Youth Arts Spring blooming in Sonoma
March is National Youth Arts Month and has been celebrated in school districts across the country since the 1960s by showcasing students’ artwork. This year, with the support of the mayor, a host of local organizations and the school district it will be celebrated in Sonoma Valley.
Locally, Youth Arts Month will be more like a youth arts season because there will be shows running throughout the Spring highlighting students' work.
Mayor Sandra Lowe invited Creative Bridges to put together a student art show in the Sonoma City Council chambers, along with a proclamation in support of arts in the valley with a rotating display continuing in the council chambers.
The Council chambers will be opened early, on March 15 at 5:30 p.m., for 30 minutes so that the artwork can be viewed before the City Council meeting begins at 6 p.m. Mayor Lowe will read her proclamation about supporting the arts and talk about the new and ongoing art shows that will be hung in the Council Chambers.
“Empowering youth in the valley is critical to the City of Sonoma, that is why we now have a youth member on every city commission. I can't wait to look out from the dais and see the art display. It's a reminder to all of us to be inclusive and welcome the contributions of our residents... at every age,” Lowe said.
The student artwork that will be hung in the council chambers is coming from Adele Harrison and Altimira middle schools’ and Sonoma Valley and Creekside high schools’ visual arts departments. It will be two dimensional work, drawings, paintings, photographs and prints. The City of Sonoma Cultural and Fine Arts Commission will take on the program and rotate artists each month.
At the end of March, the Arts Guild of Sonoma will be hosting their popular “Small But Grand” show of local student artwork. The Sonoma Valley Hospital has started a rotating bi-monthly art show of student artwork and the Sonoma Community Center has an upcoming student art show.
The museum will have an “ARTS” show later in the Spring and several other organizations are organizing performance and art shows as well. The high school will host a highly anticipated student show later in the Spring.
Connie Schlelein is a founding member of Creative Bridges, a nonprofit that has brought together 35 organizations, businesses, parents and the school district to support the arts for all local children. We spoke with Schlelein about the need for support of the arts and why it is important to have public viewings of students’ endeavors in the arts.
“Schools didn't have as much money after Prop 13, so arts education was one of the first programs that got cut,” Schlelein said. “So the culture of every community, including ours, has been affected by students not being able to have creative expression, or learning about visual or performing arts. It's probably permeated every aspect of our culture and citizens.”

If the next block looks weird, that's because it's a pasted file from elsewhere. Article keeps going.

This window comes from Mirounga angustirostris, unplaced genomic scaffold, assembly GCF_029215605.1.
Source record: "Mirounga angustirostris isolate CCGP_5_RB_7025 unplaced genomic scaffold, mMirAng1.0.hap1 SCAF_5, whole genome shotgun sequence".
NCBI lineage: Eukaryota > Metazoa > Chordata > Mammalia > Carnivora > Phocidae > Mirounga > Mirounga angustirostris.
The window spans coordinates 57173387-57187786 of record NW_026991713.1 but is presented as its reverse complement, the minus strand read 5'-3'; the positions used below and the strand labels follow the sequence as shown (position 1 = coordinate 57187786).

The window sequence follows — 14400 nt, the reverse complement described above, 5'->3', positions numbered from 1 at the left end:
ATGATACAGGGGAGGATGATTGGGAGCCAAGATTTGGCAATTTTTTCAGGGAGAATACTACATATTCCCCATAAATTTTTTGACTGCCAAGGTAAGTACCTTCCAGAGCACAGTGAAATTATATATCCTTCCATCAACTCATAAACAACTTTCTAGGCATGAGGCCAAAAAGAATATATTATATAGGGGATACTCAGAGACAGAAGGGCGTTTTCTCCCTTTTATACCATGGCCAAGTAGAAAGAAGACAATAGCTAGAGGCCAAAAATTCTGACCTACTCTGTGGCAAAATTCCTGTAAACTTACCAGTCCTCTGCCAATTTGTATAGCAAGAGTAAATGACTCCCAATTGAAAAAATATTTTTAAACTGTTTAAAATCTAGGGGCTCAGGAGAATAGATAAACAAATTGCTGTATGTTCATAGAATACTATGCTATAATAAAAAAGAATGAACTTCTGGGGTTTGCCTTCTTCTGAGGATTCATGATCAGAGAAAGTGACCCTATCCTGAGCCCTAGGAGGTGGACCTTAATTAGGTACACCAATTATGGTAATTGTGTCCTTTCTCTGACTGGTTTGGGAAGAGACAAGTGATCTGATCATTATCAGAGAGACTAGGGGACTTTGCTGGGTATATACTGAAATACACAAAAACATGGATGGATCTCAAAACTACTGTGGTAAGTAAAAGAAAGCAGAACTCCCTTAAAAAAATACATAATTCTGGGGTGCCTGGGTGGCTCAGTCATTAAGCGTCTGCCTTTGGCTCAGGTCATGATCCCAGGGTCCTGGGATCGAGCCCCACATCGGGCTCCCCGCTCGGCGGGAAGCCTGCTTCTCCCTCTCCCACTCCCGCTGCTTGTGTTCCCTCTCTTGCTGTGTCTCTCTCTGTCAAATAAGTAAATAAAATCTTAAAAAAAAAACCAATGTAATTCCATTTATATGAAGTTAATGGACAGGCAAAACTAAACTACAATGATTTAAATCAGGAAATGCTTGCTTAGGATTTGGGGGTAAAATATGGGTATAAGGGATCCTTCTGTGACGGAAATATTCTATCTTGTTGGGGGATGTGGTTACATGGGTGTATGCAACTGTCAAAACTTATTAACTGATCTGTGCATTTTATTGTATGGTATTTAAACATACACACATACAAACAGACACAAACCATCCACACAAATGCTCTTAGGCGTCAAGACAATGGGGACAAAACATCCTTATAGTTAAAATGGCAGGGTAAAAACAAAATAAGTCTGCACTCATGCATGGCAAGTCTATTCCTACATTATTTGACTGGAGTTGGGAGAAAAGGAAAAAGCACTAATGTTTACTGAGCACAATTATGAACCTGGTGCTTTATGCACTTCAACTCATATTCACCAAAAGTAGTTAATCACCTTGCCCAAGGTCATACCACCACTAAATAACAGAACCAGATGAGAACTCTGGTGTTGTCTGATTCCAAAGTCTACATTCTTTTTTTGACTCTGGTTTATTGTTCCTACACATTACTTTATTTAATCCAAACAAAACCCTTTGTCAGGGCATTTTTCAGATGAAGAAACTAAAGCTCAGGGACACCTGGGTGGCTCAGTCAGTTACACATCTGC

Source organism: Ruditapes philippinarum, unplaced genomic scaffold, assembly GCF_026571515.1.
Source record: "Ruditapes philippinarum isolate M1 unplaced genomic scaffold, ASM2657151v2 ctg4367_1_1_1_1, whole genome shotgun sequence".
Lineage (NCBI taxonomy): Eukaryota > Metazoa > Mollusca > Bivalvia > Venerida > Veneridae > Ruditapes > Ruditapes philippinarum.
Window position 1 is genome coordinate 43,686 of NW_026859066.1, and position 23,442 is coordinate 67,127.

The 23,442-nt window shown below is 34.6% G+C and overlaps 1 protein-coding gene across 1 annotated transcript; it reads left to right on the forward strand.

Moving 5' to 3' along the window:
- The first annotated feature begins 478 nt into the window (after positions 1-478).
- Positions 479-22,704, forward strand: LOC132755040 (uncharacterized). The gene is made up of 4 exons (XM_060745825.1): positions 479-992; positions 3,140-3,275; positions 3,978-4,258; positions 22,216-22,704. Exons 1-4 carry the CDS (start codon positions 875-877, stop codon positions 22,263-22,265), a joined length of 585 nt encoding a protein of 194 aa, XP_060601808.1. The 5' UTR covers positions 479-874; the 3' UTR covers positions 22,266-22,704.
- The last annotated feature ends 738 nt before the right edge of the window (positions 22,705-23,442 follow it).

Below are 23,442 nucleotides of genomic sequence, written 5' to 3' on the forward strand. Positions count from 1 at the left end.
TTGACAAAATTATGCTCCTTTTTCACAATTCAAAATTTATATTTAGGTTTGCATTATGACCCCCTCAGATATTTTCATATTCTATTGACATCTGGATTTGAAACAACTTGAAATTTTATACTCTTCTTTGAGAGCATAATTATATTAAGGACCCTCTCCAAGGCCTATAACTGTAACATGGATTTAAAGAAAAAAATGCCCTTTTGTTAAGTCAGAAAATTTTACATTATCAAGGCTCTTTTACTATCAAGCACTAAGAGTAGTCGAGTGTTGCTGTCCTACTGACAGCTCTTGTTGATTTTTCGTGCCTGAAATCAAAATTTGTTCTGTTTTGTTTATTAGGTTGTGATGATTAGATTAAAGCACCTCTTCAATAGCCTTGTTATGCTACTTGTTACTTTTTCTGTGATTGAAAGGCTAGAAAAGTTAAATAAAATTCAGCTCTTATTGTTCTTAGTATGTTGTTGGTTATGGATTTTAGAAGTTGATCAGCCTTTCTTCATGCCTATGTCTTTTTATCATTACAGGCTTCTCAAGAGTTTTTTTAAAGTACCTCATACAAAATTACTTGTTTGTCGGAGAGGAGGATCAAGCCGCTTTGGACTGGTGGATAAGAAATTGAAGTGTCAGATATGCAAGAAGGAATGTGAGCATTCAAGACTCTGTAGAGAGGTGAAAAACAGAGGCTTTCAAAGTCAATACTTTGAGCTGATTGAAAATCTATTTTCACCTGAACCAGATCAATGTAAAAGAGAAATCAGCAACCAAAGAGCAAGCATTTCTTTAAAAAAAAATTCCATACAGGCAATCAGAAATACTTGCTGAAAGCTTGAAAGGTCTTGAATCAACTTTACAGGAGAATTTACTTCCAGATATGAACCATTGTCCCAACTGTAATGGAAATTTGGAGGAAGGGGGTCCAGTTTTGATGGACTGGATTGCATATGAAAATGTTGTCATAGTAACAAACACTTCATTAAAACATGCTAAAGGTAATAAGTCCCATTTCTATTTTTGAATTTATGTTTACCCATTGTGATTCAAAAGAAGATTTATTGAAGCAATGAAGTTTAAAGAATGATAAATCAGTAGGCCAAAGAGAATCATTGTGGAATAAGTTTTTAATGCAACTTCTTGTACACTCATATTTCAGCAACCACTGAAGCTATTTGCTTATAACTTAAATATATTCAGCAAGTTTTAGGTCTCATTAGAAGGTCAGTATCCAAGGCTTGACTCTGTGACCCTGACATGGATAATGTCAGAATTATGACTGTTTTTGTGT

Californians came together to demand support for arts education, culminating in the passage of Proposition 28 last November which will provide funding for additional staff and supplies for California school arts curriculum.
Schlelein explained that arts education encourages students to use their whole brains. “It encourages innovating, learning not just to take their first idea, but to really work on ideas and understand critical thinking skills. These can then be applied across disciplines and actually helps literacy and numeracy. Having a whole brain approach to educating our students is huge.”
Antonia Valente is an 18 year old senior at Sonoma Valley High School and is in her second year of photography. She will have a photographic print of her own drawing of a bison in the council chambers show. “I enjoy creating art because I love seeing how the effort I put into a project pays off,” Valente said. “Having my art displayed is very exciting. I’m happy that people will be able to see what I create.”
Lola Martin is also an 18 year old Sonoma Valley High School senior. She’s going to have a studio portrait photograph in the council chambers show. “What I like best about creating art is the ability to transfer your ideas, emotions and feelings to a physical state,” Martin said. “It feels very fulfilling to have my art publicly displayed.”
‘Small But Grand’
The Arts Guild of Sonoma gallery and the Sonoma Plein Air foundation are again coming together for the “Small But Grand” student art show featuring 8-inch by 10 inch works by local students.
The show will feature 100 pieces of artwork, 50 pieces from Sonoma Valley High School and 50 are from Adele Harrison and Altimira Middle Schools.
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